Let the business roll in for Lyttelton firm

MICHAEL BERRY
Last updated 07:53 26/02/2013
Lyttelton Engineering
DEAN KOZANIC/Fairfax NZ

TECHNOLOGY UPGRADE: Lyttelton Engineering's new computerised steel roller is being used to bend steel for a land roller for the farming sector.

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Lyttelton Engineering has spent up on a computerised steel roller, boosting its capacity and technology.

General manager Doug Cockerell said the 25-tonne machine was custom-made in Turkey by industry giant Akyapak and can bend sheet steel up to 32 millimetres thick.

Computer-controlled, it is a big step up from the 30-year-old manual roller that it replaced, and was "probably the most sophisticated of its kind in the South Island", he said.

The new machine could do more, doing it more quickly and with more precision, he said.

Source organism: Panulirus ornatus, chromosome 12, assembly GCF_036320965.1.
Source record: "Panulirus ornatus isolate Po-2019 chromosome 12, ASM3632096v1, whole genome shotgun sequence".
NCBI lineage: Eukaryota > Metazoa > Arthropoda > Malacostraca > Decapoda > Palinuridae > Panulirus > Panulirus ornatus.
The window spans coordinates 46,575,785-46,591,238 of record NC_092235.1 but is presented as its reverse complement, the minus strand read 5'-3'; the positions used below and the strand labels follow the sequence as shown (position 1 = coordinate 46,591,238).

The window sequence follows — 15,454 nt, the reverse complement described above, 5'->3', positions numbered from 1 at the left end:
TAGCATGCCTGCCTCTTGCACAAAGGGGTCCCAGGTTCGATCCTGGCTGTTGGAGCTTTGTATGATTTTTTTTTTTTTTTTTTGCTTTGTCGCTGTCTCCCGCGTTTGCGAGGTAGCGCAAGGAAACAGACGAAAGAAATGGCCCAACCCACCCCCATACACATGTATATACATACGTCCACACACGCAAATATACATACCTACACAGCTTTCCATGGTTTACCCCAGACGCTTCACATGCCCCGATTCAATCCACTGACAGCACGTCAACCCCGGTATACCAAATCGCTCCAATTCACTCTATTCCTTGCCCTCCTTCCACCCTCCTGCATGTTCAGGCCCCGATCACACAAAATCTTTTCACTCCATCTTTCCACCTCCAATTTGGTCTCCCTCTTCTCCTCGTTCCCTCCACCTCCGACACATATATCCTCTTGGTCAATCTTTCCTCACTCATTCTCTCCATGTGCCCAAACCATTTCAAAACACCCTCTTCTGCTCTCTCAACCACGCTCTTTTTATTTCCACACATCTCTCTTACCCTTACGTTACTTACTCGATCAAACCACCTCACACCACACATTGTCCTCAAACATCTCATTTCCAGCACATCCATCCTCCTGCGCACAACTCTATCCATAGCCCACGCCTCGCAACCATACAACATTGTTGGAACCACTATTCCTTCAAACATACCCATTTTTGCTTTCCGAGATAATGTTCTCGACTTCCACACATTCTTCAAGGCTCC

It could create cylinders, cones, rounded rectangles and ellipses.

Lyttelton Engineering was predominantly a marine steel worker, but it also did a strong trade of industrial boilers and pressure vessels as well as repairs.

It was, at present, installing a 1 megawatt wood-fuel boiler at Barkers in Geraldine, he said.

The company also did a bit of contract work for other engineering companies.

The high New Zealand dollar made the buy more of a bargain, but the machine was due to be replaced, he said.

He would not say how much it cost.

"It's a significant purchase for Lyttelton Engineering, it's the largest machine we've bought in recent years."

The company, one of the largest engineering firms in Canterbury, employed about 80 staff and was founded in 1953.

The majority shareholder is Robert Gendall, of Christchurch.

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